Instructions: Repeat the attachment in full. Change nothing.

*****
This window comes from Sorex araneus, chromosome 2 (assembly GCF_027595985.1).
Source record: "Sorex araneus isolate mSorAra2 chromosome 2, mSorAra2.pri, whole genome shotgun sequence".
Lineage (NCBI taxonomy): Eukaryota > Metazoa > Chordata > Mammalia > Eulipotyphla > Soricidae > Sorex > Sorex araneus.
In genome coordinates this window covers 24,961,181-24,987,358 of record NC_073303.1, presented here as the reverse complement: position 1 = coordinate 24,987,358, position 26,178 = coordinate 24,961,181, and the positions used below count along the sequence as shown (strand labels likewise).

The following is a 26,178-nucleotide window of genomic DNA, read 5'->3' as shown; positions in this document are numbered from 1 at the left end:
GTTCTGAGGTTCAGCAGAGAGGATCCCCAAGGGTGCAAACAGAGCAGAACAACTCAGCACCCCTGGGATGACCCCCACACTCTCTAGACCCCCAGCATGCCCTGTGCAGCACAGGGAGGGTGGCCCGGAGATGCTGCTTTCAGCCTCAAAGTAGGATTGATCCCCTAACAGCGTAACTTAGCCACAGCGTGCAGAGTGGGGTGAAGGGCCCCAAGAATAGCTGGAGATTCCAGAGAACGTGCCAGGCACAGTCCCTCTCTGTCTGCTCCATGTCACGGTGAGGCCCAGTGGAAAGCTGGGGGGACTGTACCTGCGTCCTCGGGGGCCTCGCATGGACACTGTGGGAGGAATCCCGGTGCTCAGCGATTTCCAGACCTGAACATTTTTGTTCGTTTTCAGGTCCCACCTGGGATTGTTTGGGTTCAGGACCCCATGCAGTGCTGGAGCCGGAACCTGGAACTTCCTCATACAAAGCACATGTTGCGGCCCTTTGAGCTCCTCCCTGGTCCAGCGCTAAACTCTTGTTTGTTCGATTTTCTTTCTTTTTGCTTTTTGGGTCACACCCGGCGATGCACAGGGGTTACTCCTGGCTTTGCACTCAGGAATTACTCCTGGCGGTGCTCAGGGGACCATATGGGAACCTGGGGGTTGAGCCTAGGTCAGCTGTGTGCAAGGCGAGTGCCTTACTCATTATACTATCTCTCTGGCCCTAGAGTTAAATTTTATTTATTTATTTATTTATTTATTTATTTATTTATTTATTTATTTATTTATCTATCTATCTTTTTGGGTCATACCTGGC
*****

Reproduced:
This window comes from Sorex araneus, chromosome 2 (assembly GCF_027595985.1).
Source record: "Sorex araneus isolate mSorAra2 chromosome 2, mSorAra2.pri, whole genome shotgun sequence".
Lineage (NCBI taxonomy): Eukaryota > Metazoa > Chordata > Mammalia > Eulipotyphla > Soricidae > Sorex > Sorex araneus.
In genome coordinates this window covers 24,961,181-24,987,358 of record NC_073303.1, presented here as the reverse complement: position 1 = coordinate 24,987,358, position 26,178 = coordinate 24,961,181, and the positions used below count along the sequence as shown (strand labels likewise).

The following is a 26,178-nucleotide window of genomic DNA, read 5'->3' as shown; positions in this document are numbered from 1 at the left end:
GTTCTGAGGTTCAGCAGAGAGGATCCCCAAGGGTGCAAACAGAGCAGAACAACTCAGCACCCCTGGGATGACCCCCACACTCTCTAGACCCCCAGCATGCCCTGTGCAGCACAGGGAGGGTGGCCCGGAGATGCTGCTTTCAGCCTCAAAGTAGGATTGATCCCCTAACAGCGTAACTTAGCCACAGCGTGCAGAGTGGGGTGAAGGGCCCCAAGAATAGCTGGAGATTCCAGAGAACGTGCCAGGCACAGTCCCTCTCTGTCTGCTCCATGTCACGGTGAGGCCCAGTGGAAAGCTGGGGGGACTGTACCTGCGTCCTCGGGGGCCTCGCATGGACACTGTGGGAGGAATCCCGGTGCTCAGCGATTTCCAGACCTGAACATTTTTGTTCGTTTTCAGGTCCCACCTGGGATTGTTTGGGTTCAGGACCCCATGCAGTGCTGGAGCCGGAACCTGGAACTTCCTCATACAAAGCACATGTTGCGGCCCTTTGAGCTCCTCCCTGGTCCAGCGCTAAACTCTTGTTTGTTCGATTTTCTTTCTTTTTGCTTTTTGGGTCACACCCGGCGATGCACAGGGGTTACTCCTGGCTTTGCACTCAGGAATTACTCCTGGCGGTGCTCAGGGGACCATATGGGAACCTGGGGGTTGAGCCTAGGTCAGCTGTGTGCAAGGCGAGTGCCTTACTCATTATACTATCTCTCTGGCCCTAGAGTTAAATTTTATTTATTTATTTATTTATTTATTTATTTATTTATTTATTTATTTATTTATCTATCTATCTTTTTGGGTCATACCTGGC